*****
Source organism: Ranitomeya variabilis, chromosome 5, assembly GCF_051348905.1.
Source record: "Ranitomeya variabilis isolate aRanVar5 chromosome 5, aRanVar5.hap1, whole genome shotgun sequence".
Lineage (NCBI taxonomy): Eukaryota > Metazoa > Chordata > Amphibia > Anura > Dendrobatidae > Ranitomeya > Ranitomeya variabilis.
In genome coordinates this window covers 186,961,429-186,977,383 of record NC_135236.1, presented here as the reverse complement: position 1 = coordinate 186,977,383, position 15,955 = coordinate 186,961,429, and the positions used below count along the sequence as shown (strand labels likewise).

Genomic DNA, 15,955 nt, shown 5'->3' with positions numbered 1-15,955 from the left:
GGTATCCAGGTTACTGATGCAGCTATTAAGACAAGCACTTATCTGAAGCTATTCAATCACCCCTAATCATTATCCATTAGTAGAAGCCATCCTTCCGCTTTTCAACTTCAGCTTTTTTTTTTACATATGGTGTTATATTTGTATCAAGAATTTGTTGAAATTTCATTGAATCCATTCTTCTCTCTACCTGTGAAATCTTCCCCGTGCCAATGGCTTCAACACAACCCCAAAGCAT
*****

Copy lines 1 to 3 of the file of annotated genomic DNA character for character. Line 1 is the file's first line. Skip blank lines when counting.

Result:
Source organism: Ranitomeya variabilis, chromosome 5, assembly GCF_051348905.1.
Source record: "Ranitomeya variabilis isolate aRanVar5 chromosome 5, aRanVar5.hap1, whole genome shotgun sequence".
Lineage (NCBI taxonomy): Eukaryota > Metazoa > Chordata > Amphibia > Anura > Dendrobatidae > Ranitomeya > Ranitomeya variabilis.